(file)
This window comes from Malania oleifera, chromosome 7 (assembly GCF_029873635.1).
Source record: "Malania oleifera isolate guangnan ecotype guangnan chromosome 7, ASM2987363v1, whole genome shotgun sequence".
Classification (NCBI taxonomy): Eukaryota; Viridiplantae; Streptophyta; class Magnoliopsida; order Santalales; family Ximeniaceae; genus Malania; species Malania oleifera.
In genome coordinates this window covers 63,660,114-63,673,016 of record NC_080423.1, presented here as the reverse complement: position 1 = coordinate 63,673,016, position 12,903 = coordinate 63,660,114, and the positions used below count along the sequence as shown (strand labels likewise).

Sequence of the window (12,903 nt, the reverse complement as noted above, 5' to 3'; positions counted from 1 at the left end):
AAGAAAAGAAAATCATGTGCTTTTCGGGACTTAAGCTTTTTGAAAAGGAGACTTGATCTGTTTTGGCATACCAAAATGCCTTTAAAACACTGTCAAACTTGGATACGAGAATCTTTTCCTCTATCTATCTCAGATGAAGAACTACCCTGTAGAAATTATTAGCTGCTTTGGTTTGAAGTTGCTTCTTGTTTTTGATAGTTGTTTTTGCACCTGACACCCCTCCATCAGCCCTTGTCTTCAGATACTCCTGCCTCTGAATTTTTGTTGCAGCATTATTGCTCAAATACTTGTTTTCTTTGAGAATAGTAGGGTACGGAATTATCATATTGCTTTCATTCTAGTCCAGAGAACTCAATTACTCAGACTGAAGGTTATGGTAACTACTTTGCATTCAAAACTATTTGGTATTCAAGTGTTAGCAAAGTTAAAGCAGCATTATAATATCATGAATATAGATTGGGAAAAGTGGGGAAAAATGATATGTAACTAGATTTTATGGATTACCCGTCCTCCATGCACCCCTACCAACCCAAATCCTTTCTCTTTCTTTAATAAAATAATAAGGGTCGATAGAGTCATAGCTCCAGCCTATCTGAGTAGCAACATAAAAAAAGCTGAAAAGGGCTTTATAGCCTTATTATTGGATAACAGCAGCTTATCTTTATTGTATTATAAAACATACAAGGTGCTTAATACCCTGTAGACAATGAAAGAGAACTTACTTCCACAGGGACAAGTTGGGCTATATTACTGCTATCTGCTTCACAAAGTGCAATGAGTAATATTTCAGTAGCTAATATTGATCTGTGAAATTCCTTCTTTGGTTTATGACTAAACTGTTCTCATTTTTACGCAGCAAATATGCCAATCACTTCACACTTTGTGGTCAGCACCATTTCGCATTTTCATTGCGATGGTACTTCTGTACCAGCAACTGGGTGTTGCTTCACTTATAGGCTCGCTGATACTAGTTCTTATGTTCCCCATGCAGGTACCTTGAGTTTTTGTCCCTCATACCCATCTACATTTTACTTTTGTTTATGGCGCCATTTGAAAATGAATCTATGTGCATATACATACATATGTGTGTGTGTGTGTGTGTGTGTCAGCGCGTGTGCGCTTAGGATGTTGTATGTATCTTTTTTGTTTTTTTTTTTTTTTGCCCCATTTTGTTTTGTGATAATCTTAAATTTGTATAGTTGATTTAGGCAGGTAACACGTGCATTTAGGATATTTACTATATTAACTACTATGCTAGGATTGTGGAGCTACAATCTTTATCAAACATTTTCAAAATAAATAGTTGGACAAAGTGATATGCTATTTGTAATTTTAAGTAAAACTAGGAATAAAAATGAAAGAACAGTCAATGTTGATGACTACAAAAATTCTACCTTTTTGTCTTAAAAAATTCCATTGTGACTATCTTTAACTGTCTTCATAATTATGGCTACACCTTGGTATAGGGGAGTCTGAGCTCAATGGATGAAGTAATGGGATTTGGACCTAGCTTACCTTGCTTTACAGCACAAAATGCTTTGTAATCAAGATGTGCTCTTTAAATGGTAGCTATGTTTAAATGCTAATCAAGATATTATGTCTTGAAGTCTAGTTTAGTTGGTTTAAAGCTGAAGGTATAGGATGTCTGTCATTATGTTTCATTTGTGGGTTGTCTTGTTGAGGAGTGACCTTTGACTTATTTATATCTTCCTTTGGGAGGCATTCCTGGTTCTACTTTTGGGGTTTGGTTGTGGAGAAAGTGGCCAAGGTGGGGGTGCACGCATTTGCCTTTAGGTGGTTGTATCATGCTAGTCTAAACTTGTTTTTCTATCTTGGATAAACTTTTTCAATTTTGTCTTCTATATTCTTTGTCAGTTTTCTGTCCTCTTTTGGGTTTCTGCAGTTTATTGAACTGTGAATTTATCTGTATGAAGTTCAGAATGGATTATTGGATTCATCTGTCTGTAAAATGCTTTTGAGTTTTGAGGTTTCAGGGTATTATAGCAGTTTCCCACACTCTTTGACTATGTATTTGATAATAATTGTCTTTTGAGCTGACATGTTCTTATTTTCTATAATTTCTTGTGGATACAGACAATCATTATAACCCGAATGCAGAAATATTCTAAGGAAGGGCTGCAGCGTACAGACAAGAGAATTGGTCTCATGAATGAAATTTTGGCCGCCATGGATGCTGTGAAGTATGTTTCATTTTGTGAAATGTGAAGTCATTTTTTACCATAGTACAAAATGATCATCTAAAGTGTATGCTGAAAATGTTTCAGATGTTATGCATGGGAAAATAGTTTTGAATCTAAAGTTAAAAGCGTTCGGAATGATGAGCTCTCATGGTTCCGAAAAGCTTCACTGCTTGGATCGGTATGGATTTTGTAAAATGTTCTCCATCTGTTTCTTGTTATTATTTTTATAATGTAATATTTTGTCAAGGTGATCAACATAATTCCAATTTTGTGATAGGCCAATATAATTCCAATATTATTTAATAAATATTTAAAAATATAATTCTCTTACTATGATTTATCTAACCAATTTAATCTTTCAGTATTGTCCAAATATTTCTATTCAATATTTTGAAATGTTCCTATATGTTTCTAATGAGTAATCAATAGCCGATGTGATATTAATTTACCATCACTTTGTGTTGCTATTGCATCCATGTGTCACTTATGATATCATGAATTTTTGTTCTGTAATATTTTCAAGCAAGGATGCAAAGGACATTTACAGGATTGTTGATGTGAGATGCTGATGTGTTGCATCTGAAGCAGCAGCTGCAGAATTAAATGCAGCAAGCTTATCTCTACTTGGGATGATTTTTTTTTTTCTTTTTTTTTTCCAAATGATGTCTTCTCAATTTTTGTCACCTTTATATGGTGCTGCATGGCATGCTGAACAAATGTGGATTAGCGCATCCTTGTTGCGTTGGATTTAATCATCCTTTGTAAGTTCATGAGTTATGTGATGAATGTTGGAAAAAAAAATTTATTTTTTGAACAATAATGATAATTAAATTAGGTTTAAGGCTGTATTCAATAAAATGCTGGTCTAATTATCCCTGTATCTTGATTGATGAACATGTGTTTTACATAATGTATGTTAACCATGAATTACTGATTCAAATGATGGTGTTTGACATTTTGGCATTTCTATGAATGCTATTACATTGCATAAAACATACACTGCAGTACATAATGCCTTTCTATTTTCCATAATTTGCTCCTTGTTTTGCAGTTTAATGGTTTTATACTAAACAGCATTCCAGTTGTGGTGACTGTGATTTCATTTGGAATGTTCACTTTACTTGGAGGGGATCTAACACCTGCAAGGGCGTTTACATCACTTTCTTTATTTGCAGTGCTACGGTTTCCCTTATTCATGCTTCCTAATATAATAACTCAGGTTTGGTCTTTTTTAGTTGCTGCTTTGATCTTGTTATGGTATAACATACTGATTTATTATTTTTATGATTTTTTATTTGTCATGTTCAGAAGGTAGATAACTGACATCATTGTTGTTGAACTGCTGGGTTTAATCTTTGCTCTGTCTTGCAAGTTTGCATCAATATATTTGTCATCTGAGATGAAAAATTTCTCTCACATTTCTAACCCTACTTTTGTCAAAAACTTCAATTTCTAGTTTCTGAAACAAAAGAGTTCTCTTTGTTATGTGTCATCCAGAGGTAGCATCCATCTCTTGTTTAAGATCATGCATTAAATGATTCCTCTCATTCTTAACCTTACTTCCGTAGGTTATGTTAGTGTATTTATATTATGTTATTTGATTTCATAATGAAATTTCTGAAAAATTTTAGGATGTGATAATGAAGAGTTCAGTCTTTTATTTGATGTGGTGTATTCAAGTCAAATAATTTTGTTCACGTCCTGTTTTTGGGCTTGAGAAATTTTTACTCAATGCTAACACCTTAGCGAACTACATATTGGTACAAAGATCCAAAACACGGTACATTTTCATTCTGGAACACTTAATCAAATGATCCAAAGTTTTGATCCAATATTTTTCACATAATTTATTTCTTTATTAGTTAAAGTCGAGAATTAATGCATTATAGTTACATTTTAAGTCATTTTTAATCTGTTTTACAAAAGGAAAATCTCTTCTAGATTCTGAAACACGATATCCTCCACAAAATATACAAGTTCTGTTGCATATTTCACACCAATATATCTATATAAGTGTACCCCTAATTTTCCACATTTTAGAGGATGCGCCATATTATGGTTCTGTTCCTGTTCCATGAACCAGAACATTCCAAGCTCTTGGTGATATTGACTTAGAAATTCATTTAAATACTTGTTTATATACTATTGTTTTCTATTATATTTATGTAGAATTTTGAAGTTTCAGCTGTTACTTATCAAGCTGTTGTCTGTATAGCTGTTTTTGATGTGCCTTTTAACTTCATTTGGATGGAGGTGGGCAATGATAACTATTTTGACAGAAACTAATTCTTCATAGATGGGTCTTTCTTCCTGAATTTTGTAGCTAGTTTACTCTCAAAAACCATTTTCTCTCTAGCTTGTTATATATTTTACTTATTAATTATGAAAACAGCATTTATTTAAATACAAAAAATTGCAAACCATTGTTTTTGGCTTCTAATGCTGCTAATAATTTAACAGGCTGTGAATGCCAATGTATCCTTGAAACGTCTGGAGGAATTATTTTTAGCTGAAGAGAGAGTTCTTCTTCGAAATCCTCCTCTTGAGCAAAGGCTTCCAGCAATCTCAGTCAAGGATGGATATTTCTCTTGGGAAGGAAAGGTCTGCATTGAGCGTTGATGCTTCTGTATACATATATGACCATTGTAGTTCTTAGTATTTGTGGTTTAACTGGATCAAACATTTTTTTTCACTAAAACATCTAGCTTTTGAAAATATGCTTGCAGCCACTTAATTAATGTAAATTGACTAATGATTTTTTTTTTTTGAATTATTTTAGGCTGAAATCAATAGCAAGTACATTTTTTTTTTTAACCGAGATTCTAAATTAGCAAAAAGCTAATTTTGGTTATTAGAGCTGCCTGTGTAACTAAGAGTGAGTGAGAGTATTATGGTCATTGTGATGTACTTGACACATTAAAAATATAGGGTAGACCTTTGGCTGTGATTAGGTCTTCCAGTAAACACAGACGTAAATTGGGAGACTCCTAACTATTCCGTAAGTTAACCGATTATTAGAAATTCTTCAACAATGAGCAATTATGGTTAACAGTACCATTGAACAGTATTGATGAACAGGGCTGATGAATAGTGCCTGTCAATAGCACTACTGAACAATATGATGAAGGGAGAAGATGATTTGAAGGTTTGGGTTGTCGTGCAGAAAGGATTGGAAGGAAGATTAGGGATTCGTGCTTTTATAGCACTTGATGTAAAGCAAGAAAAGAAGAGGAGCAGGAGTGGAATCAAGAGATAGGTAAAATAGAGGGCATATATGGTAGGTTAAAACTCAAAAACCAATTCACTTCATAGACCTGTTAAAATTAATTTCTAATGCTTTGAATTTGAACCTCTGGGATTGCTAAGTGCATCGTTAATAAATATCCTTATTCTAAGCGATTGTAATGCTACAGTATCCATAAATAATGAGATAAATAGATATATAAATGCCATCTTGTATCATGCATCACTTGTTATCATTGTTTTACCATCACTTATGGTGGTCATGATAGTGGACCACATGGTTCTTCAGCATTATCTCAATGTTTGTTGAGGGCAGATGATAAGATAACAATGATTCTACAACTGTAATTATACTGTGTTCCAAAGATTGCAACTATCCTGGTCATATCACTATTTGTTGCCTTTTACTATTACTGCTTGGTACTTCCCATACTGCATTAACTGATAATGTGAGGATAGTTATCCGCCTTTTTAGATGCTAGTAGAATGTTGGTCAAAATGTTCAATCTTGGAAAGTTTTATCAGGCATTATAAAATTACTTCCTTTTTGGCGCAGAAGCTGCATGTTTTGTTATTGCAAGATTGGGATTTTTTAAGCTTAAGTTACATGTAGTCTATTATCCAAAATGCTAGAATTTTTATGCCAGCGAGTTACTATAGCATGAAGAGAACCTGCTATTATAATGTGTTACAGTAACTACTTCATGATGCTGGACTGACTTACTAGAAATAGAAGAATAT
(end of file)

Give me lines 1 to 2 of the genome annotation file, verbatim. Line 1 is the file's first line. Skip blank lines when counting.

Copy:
This window comes from Malania oleifera, chromosome 7 (assembly GCF_029873635.1).
Source record: "Malania oleifera isolate guangnan ecotype guangnan chromosome 7, ASM2987363v1, whole genome shotgun sequence".